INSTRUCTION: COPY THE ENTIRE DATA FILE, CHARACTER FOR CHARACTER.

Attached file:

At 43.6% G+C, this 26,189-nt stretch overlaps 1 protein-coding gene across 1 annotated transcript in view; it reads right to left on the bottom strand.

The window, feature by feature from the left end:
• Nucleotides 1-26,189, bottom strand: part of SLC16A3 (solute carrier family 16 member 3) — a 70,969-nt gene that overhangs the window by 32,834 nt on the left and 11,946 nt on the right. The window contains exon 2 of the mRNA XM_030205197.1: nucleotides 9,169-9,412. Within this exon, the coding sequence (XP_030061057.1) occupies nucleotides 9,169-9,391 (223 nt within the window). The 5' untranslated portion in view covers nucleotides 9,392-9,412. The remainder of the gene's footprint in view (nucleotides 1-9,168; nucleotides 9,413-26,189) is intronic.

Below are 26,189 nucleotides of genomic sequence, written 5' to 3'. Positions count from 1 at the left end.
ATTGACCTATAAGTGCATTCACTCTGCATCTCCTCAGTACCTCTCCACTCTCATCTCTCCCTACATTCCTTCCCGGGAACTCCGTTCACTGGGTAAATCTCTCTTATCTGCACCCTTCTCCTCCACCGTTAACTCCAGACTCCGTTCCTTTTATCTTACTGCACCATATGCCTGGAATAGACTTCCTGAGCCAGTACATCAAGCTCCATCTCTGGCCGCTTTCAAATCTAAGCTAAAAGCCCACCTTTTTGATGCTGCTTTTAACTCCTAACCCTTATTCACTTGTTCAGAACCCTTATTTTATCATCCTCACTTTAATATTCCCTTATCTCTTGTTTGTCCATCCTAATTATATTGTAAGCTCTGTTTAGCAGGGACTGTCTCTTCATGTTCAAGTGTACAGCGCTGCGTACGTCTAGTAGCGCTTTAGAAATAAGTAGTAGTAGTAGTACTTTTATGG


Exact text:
At 43.6% G+C, this 26,189-nt stretch overlaps 1 protein-coding gene across 1 annotated transcript in view; it reads right to left on the bottom strand.

The window, feature by feature from the left end:
• Nucleotides 1-26,189, bottom strand: part of SLC16A3 (solute carrier family 16 member 3) — a 70,969-nt gene that overhangs the window by 32,834 nt on the left and 11,946 nt on the right. The window contains exon 2 of the mRNA XM_030205197.1: nucleotides 9,169-9,412. Within this exon, the coding sequence (XP_030061057.1) occupies nucleotides 9,169-9,391 (223 nt within the window). The 5' untranslated portion in view covers nucleotides 9,392-9,412. The remainder of the gene's footprint in view (nucleotides 1-9,168; nucleotides 9,413-26,189) is intronic.

Below are 26,189 nucleotides of genomic sequence, written 5' to 3'. Positions count from 1 at the left end.
ATTGACCTATAAGTGCATTCACTCTGCATCTCCTCAGTACCTCTCCACTCTCATCTCTCCCTACATTCCTTCCCGGGAACTCCGTTCACTGGGTAAATCTCTCTTATCTGCACCCTTCTCCTCCACCGTTAACTCCAGACTCCGTTCCTTTTATCTTACTGCACCATATGCCTGGAATAGACTTCCTGAGCCAGTACATCAAGCTCCATCTCTGGCCGCTTTCAAATCTAAGCTAAAAGCCCACCTTTTTGATGCTGCTTTTAACTCCTAACCCTTATTCACTTGTTCAGAACCCTTATTTTATCATCCTCACTTTAATATTCCCTTATCTCTTGTTTGTCCATCCTAATTATATTGTAAGCTCTGTTTAGCAGGGACTGTCTCTTCATGTTCAAGTGTACAGCGCTGCGTACGTCTAGTAGCGCTTTAGAAATAAGTAGTAGTAGTAGTACTTTTATGG